I have this thing about me that I absolutely cannot open a new whatever until the very last dregs of the old one are used up.

There's a running joke around here that every leftover container can be used for nuts, bolts and screws. After 21 years, Carl is wondering just how the hell many nuts, bolts, and screws I think he has.

Well, apparently only one nut 'cause I've mortgaged the other one a hundred times. ; )

Holly said...

we actually have recycling pickup now. i've even got a lovely little blue box to put it in. i'm going to assign one of the kids to be in charge of recycling.

i cringe whenever i drive past those clearcut woods that are all too popular here in alabama. if you own land it's very in vogue to chop every stick of wood down to sell to make paper towels and plates.

but, i buy paper towels and plates. i'm such a hypocrite.

Piggy and Tazzy said...

We recycle almost everything we use (see, told you we were good boys!).

Thankfully, our local authority provide recycling places all over the place, so bottles, cans, newspapers and magazines (none of which are pervy, thank you) and all sorts of other stuff finds its way weekly to the appropriate place.

America really puzzles me though - as one of the biggest consumers of stuff on the planet, the waste is astonishing.

No wonder we're in the mess we're in.

We think you're fab (as you know) for even attempting do do something. If only everyone else thought the same way.

At this time of the year, I blame that bloody Santa guy.

Mary Lou said...

I widh our county had recycle bins right at the driveway. I would do it then, actually the recycle center is right over there<<<<< but they are soooo picky. newspapers have to tied with string, no glossy pages, etc,. SO I burn them.

Sally said...

I used to be so good about recycling; thanks for the reminder Ms. Brenda. I'll try to do better, honest!

I have about 150 boxes in my garage right now, (head hung in shame)but W/D was going to throw them out anyway and I had to pack. What's a girl to do? Wish I could turn them back into trees like the ones they cut down to build this house, darned shame, that's what it is!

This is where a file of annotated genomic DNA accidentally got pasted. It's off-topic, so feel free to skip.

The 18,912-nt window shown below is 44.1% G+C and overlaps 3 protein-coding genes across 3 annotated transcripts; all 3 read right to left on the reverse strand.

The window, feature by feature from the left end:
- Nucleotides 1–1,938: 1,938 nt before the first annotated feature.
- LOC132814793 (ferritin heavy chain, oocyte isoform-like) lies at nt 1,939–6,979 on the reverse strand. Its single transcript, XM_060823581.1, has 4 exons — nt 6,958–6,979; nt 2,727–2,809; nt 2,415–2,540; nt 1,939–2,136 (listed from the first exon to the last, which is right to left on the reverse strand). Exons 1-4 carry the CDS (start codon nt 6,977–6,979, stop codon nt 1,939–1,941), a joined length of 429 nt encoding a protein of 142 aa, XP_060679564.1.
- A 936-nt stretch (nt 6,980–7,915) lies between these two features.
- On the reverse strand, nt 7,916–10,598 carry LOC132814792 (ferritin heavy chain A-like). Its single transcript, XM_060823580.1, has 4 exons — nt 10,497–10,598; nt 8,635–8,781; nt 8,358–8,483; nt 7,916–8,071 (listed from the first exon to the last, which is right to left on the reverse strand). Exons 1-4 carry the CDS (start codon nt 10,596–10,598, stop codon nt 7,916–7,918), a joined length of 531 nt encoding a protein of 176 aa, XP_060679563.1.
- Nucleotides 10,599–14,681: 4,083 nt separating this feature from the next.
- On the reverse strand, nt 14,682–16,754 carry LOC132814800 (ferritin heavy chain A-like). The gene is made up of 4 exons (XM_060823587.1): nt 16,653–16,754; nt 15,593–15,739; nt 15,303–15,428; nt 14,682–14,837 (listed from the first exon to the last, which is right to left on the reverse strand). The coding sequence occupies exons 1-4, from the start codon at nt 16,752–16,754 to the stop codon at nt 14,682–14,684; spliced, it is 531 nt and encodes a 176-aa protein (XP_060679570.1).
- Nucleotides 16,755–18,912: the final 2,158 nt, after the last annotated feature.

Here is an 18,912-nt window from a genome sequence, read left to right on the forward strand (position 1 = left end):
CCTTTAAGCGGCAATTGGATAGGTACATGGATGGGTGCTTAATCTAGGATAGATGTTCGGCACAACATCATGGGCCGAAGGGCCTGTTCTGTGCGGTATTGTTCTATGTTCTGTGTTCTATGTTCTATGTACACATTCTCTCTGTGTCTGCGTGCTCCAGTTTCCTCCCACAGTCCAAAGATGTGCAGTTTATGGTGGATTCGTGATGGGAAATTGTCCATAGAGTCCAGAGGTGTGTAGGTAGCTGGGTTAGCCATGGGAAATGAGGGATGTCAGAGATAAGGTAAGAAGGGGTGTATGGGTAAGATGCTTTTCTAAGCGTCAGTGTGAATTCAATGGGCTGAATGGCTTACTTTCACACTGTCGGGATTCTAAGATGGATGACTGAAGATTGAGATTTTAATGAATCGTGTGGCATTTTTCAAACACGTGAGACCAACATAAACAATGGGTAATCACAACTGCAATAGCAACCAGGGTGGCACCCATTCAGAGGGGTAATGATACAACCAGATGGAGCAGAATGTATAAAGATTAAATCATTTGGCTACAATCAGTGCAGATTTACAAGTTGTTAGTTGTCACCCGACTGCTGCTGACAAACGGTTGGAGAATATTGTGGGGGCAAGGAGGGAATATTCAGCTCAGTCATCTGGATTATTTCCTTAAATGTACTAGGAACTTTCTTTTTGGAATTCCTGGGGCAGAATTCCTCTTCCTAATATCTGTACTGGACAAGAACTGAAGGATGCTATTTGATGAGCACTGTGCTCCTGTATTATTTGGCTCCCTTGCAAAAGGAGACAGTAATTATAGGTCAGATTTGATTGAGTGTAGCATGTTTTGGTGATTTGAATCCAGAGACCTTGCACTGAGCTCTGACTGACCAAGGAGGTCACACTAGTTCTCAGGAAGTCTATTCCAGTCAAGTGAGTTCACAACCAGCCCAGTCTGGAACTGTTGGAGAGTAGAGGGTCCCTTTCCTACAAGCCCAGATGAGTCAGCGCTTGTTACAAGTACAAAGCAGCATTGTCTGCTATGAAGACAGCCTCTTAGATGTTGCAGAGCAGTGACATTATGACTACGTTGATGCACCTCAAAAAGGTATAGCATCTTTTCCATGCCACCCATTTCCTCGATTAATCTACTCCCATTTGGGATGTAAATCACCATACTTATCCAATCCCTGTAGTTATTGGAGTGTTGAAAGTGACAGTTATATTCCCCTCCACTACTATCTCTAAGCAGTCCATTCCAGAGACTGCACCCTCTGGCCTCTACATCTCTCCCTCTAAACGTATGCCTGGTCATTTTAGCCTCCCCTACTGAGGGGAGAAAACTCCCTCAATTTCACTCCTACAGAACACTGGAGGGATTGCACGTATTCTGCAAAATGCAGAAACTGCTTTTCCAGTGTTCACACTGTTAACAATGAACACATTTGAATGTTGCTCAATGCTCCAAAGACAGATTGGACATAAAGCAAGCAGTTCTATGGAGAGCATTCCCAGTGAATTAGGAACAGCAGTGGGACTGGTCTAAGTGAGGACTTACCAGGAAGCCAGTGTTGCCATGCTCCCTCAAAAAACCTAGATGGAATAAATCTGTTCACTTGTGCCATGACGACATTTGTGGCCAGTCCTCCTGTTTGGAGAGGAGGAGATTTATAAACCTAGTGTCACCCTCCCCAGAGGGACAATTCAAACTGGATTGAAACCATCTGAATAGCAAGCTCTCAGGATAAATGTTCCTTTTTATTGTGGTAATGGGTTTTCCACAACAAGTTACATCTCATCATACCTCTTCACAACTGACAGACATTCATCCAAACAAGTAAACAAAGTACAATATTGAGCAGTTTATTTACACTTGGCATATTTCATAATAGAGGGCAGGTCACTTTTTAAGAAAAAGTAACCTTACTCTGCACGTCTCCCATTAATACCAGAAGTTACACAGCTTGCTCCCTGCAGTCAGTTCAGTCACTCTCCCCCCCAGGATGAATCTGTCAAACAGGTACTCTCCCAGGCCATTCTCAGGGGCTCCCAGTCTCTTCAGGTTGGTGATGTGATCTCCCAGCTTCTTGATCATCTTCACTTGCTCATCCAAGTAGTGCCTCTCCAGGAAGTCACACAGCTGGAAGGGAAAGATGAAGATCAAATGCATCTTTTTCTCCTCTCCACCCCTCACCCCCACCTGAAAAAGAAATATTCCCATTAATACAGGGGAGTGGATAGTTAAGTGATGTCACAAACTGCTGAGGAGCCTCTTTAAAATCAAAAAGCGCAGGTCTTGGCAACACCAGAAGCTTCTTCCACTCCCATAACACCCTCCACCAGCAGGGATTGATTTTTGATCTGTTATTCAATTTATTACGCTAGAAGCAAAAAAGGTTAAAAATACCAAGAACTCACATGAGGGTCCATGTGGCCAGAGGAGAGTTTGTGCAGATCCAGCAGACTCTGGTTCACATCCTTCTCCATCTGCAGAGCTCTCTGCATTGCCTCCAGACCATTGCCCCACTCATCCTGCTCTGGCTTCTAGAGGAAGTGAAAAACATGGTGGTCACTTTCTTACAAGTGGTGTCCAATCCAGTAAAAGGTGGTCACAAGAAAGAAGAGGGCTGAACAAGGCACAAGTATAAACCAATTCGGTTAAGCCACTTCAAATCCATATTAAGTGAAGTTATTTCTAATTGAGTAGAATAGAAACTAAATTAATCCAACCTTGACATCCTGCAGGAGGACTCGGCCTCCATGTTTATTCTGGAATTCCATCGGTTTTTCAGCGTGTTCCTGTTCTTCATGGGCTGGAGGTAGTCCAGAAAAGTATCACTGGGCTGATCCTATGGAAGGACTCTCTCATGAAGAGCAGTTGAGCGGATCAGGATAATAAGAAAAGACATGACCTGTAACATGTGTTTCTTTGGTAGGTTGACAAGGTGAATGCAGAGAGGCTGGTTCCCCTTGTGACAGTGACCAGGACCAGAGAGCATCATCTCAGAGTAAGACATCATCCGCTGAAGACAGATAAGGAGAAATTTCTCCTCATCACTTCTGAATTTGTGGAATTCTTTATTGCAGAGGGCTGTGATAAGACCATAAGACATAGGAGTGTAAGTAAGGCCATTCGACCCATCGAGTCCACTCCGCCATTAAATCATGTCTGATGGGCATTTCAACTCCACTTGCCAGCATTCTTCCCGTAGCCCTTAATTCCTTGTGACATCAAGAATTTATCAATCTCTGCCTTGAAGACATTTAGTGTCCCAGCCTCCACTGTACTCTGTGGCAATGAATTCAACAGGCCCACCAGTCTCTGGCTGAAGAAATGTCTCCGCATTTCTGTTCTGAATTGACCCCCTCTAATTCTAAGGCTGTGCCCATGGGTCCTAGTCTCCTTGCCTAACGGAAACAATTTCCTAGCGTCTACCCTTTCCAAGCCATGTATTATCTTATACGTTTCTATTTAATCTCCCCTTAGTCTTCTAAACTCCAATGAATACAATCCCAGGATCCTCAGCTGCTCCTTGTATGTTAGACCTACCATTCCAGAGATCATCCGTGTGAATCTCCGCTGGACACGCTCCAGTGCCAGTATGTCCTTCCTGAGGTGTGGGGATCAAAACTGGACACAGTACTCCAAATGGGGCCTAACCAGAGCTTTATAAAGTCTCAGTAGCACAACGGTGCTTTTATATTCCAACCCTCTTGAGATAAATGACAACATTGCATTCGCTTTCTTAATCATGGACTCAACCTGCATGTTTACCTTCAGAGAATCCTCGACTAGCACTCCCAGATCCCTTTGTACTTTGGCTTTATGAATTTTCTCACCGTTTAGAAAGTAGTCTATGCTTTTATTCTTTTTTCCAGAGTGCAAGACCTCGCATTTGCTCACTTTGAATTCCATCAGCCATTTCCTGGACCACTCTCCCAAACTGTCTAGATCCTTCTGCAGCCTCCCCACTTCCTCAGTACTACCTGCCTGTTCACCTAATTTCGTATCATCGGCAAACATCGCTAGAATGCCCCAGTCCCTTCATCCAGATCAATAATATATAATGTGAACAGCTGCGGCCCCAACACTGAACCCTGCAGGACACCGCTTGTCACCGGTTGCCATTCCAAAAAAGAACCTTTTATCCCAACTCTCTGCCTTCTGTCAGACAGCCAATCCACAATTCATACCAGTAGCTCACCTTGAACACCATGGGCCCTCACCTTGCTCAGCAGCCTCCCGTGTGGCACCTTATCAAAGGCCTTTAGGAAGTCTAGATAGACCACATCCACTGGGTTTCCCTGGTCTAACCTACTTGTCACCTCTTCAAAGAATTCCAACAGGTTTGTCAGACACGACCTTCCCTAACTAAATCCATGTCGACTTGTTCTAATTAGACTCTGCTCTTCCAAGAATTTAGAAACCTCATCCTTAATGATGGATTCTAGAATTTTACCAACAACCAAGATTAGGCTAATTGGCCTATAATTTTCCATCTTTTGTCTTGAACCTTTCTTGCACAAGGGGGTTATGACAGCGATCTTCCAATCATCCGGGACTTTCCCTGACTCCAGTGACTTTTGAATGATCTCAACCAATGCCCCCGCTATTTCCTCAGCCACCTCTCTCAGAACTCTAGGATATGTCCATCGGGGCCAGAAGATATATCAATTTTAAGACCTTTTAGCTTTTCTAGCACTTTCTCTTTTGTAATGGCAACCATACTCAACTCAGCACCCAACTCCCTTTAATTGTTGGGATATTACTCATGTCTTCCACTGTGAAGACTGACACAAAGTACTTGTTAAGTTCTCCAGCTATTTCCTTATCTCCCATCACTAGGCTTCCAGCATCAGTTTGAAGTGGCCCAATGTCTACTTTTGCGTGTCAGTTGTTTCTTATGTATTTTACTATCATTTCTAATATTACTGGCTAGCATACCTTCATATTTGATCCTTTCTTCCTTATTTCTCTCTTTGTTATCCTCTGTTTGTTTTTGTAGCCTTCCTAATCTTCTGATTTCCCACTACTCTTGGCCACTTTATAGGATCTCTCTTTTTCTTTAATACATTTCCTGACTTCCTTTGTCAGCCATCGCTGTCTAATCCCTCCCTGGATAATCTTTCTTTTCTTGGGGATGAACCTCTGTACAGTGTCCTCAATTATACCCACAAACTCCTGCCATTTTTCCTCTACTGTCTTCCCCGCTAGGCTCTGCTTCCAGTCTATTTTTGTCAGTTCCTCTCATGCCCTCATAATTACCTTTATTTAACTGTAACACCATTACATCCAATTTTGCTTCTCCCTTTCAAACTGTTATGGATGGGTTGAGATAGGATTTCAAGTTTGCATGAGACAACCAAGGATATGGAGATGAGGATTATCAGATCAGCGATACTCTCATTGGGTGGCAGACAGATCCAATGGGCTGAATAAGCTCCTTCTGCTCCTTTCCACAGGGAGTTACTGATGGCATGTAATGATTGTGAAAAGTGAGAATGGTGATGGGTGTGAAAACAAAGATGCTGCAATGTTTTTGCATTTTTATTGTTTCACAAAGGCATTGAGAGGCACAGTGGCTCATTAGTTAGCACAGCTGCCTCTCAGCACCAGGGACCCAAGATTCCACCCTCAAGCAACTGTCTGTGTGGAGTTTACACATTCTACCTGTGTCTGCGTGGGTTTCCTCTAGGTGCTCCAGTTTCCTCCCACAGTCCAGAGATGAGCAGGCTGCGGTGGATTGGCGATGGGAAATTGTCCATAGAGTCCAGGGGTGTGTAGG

wanda said...

Oh girlfriend you know I recycle! Especially leftovers. Just ask my family.
Fortunately even though Podunt is a small town we have several locations where we can drop off our old newspapers (including the newspaper office itself), and several of our grocers offer recyle bins for cans and jars. I suspect they have found a way to make money off the many 'donations' they receive, but what the heck, it's for a good cause.

Phyllis said...

Well I don't get newspapers, so I am doing my part on that, and I don't drink pop, so that is good, and I wash out the jars to use for salad dressings I make. I was going to invest in three recycle bins for the disposal company but I would get charged for three cans, so I just throw things away in one can and let the sorters keep their jobs.

Cal said...

We recycle what we can. The local council provides bins and collects them once a fortnight and it really annoys me how few people use them.

David said...

I do my part all the time. My wife does more and my garage shows it. So many empty boxes to store....

You have to love those old grandmothers and their old fashioned ideas and ways.

Brent said...

We recycle like mad at hour house, I'm glad to say. And we've reused all sorts of stuff until it's just too broken down to be of any use. I think, Brenda, that our generation is the last that doesn't consider everything to be throw-away.